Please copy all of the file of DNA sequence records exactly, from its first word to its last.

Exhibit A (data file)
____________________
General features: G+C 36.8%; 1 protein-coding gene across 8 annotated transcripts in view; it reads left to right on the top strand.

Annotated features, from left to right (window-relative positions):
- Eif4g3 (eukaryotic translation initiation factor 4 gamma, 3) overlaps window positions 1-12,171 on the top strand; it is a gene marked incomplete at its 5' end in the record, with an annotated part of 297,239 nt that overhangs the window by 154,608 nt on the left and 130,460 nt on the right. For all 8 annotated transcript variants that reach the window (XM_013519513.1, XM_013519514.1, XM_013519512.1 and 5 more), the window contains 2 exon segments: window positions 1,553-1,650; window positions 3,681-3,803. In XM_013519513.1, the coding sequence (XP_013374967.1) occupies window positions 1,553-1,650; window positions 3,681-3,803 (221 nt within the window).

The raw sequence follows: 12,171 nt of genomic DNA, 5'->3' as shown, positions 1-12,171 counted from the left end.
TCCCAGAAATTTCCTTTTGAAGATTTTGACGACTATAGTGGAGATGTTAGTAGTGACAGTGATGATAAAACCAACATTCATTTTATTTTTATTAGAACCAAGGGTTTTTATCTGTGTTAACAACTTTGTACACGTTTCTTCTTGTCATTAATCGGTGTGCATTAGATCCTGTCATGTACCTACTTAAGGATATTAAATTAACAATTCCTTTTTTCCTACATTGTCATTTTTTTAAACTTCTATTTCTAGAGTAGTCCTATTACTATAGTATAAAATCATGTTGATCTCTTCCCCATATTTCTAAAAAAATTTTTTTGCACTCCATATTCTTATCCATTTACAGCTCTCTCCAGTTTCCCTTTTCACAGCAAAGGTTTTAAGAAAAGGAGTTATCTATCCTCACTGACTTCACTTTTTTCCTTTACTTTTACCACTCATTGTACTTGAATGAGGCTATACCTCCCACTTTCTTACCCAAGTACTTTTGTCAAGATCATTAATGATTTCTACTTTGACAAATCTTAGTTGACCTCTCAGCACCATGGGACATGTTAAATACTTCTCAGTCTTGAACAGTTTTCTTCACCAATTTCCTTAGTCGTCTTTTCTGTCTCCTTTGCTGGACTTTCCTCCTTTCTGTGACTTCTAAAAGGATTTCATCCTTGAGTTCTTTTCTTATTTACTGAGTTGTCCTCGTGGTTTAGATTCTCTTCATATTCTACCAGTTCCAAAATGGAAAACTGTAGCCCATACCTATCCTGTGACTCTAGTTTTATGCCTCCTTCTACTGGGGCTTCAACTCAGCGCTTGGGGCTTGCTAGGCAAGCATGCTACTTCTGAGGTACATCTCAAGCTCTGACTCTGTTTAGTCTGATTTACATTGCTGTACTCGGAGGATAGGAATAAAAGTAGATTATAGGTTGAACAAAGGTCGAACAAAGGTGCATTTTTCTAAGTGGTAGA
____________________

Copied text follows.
General features: G+C 36.8%; 1 protein-coding gene across 8 annotated transcripts in view; it reads left to right on the top strand.

Annotated features, from left to right (window-relative positions):
- Eif4g3 (eukaryotic translation initiation factor 4 gamma, 3) overlaps window positions 1-12,171 on the top strand; it is a gene marked incomplete at its 5' end in the record, with an annotated part of 297,239 nt that overhangs the window by 154,608 nt on the left and 130,460 nt on the right. For all 8 annotated transcript variants that reach the window (XM_013519513.1, XM_013519514.1, XM_013519512.1 and 5 more), the window contains 2 exon segments: window positions 1,553-1,650; window positions 3,681-3,803. In XM_013519513.1, the coding sequence (XP_013374967.1) occupies window positions 1,553-1,650; window positions 3,681-3,803 (221 nt within the window).

The raw sequence follows: 12,171 nt of genomic DNA, 5'->3' as shown, positions 1-12,171 counted from the left end.
TCCCAGAAATTTCCTTTTGAAGATTTTGACGACTATAGTGGAGATGTTAGTAGTGACAGTGATGATAAAACCAACATTCATTTTATTTTTATTAGAACCAAGGGTTTTTATCTGTGTTAACAACTTTGTACACGTTTCTTCTTGTCATTAATCGGTGTGCATTAGATCCTGTCATGTACCTACTTAAGGATATTAAATTAACAATTCCTTTTTTCCTACATTGTCATTTTTTTAAACTTCTATTTCTAGAGTAGTCCTATTACTATAGTATAAAATCATGTTGATCTCTTCCCCATATTTCTAAAAAAATTTTTTTGCACTCCATATTCTTATCCATTTACAGCTCTCTCCAGTTTCCCTTTTCACAGCAAAGGTTTTAAGAAAAGGAGTTATCTATCCTCACTGACTTCACTTTTTTCCTTTACTTTTACCACTCATTGTACTTGAATGAGGCTATACCTCCCACTTTCTTACCCAAGTACTTTTGTCAAGATCATTAATGATTTCTACTTTGACAAATCTTAGTTGACCTCTCAGCACCATGGGACATGTTAAATACTTCTCAGTCTTGAACAGTTTTCTTCACCAATTTCCTTAGTCGTCTTTTCTGTCTCCTTTGCTGGACTTTCCTCCTTTCTGTGACTTCTAAAAGGATTTCATCCTTGAGTTCTTTTCTTATTTACTGAGTTGTCCTCGTGGTTTAGATTCTCTTCATATTCTACCAGTTCCAAAATGGAAAACTGTAGCCCATACCTATCCTGTGACTCTAGTTTTATGCCTCCTTCTACTGGGGCTTCAACTCAGCGCTTGGGGCTTGCTAGGCAAGCATGCTACTTCTGAGGTACATCTCAAGCTCTGACTCTGTTTAGTCTGATTTACATTGCTGTACTCGGAGGATAGGAATAAAAGTAGATTATAGGTTGAACAAAGGTCGAACAAAGGTGCATTTTTCTAAGTGGTAGA